Halifax

Halifax
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Friday, 11 January 2019

Lieutenant-Colonel Charles Grove Edwards


Lieutenant-Colonel Charles Grove Edwards, 2nd West Yorkshire Yeomanry Cavalry (The Prince of Wales's Own) at the head of his regiment marching into Crown Street, Halifax, 1884.
Oil on canvas by John Wright Oakes (1820-1887), 1887.
Charles Grove Edwards (1843-1904) succeeded his father as Honorary Colonel of the 2nd West Yorkshire Yeomanry Cavalry (The Prince of Wales's Own) in 1890. Sir Henry Edwards Bt (1812-1886) had been Lieutenant-Colonel Commandant of the regiment from 1863 and its Honorary Colonel from 1884, while his brother, nephew and all four sons served in the regiment.
Sir Henry, probably the largest landowner in the district, was one of the mill owners who were responsible for re-raising the regiment in Halifax in 1843. He was also a local magistrate, the first Tory Member of Parliament for Halifax (1847-1852), MP for Beverley (1857-1869), and Deputy-Lieutenant of the West Riding.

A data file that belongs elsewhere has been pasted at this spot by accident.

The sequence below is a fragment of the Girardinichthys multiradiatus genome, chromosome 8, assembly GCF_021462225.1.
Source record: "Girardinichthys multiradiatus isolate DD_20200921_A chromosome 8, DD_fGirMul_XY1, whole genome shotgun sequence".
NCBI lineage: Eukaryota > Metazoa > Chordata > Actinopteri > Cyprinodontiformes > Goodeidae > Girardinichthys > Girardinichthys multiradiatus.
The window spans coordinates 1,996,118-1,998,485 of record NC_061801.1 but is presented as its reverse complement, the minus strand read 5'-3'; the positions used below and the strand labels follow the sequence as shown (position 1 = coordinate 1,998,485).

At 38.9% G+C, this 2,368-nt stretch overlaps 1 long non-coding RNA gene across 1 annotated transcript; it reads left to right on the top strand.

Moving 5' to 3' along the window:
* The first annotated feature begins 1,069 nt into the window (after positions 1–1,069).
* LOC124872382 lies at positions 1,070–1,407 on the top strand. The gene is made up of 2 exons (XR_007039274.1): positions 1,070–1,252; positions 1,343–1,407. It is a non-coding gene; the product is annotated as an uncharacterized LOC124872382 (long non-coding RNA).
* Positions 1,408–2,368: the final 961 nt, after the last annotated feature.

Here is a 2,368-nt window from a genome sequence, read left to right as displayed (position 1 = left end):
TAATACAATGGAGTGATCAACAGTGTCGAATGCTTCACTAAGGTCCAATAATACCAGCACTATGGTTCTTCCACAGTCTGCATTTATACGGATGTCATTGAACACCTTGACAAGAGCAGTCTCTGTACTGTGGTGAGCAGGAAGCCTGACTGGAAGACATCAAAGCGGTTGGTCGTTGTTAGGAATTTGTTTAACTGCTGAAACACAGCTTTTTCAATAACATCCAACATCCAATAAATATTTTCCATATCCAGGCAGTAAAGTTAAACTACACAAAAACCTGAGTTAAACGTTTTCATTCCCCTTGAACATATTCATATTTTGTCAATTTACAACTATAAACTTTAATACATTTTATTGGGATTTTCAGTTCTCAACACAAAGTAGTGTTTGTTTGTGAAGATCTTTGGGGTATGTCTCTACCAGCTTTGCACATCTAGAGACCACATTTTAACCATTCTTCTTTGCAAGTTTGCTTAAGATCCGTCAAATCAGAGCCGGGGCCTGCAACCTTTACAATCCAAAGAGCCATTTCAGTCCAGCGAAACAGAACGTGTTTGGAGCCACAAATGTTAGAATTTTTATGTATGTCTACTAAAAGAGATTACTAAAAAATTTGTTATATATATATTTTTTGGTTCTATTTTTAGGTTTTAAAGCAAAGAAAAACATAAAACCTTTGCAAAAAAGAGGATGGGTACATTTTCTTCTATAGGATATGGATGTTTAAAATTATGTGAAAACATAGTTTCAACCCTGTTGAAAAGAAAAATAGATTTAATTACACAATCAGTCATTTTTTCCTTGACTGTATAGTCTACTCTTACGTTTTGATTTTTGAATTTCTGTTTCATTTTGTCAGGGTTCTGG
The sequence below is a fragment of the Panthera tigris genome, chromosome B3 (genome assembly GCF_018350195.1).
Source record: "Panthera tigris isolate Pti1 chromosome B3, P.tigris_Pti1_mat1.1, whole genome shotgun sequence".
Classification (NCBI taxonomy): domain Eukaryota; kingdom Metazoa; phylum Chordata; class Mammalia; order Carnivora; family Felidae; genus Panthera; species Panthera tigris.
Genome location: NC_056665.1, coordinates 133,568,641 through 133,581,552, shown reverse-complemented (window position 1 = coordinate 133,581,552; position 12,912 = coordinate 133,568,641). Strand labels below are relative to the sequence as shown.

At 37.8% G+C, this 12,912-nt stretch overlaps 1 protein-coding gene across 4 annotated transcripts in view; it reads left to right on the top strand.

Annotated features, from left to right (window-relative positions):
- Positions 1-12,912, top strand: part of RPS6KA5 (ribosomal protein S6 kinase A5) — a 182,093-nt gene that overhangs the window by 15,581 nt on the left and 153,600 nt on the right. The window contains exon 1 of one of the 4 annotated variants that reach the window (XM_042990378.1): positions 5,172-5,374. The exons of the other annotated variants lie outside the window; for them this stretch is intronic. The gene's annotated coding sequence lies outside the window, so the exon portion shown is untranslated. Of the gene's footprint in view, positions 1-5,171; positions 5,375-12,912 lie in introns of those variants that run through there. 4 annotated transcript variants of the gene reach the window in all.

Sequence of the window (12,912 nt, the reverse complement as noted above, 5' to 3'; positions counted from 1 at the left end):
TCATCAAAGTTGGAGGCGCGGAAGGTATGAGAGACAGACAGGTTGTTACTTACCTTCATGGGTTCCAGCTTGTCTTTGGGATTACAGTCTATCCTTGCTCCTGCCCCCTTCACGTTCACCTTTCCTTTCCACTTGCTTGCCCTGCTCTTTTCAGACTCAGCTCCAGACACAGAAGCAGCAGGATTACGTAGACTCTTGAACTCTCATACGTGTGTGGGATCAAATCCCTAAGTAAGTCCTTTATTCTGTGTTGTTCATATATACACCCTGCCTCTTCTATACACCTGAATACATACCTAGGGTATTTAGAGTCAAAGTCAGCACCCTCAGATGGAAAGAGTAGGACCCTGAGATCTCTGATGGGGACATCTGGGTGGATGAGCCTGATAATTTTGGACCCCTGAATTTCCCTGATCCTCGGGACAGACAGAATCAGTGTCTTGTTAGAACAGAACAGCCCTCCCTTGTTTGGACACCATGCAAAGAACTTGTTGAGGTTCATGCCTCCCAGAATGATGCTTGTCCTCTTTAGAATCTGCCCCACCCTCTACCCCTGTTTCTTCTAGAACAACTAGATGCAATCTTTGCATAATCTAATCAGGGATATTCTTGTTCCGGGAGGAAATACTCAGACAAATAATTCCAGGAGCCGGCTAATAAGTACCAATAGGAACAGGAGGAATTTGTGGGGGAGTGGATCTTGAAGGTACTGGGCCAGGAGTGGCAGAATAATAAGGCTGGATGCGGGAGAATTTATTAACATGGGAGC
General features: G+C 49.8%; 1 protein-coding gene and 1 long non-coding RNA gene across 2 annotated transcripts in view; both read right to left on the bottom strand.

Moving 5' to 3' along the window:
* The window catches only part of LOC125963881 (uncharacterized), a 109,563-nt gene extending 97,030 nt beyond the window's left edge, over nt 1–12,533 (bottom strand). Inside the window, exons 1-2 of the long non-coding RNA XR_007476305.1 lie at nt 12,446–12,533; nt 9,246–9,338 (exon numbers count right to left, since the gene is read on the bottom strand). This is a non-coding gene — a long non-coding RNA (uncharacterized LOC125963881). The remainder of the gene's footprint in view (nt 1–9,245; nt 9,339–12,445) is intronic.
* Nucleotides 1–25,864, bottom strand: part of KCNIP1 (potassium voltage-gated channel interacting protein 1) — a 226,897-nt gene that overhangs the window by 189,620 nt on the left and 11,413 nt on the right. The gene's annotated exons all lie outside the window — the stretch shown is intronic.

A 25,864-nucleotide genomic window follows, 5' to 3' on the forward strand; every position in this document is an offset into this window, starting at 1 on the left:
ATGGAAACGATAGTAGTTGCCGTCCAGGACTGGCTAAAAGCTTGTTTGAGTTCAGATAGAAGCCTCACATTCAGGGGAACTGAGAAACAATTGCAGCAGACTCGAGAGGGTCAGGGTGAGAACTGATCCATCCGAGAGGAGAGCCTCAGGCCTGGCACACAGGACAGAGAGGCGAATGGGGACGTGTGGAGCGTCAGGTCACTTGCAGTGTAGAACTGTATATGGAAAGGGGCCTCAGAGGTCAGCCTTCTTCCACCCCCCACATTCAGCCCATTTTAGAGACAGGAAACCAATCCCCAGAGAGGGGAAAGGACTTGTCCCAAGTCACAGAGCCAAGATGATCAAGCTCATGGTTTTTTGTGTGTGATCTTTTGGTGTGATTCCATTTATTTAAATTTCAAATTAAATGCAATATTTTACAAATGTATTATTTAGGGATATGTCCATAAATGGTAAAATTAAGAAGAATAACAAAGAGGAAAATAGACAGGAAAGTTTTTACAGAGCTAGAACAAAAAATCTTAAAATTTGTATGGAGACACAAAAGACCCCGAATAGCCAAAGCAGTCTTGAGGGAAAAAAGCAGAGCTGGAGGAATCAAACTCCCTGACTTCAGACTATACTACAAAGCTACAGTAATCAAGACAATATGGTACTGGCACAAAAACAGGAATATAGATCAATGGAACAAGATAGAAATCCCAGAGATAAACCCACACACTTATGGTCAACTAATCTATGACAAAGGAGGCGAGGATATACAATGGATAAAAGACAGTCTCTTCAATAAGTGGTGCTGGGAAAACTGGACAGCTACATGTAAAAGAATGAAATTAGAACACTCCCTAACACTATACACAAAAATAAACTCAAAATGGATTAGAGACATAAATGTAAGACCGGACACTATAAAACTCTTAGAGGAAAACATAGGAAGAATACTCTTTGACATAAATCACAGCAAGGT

The Prince of Wales's Own 2nd West Yorkshire Yeomanry Cavalry was first raised in 1798. It was disbanded in 1802 but subsequently re-raised and disbanded a number of times in the early nineteenth century. In 1843 it was re-raised for the last time, following violent demonstrations by the Chartists and the 'Plug Riots' of 1842, which gave powerful local cotton-mill owners cause to seek protection. During a period of serious economic depression, the Plug Riots began as a strike in the mills to protest at the imposition of wage cuts but soon spread to involve nearly half a million workers throughout Britain.
The 2nd West Yorkshire Yeomanry Cavalry, 'the Blue Jackets', was regarded as one of the three most efficient regiments of yeomanry cavalry in the country. Nevertheless, it was disbanded in March 1894.
National Army Museum, Royal Hospital Road, London, SW3 4HT
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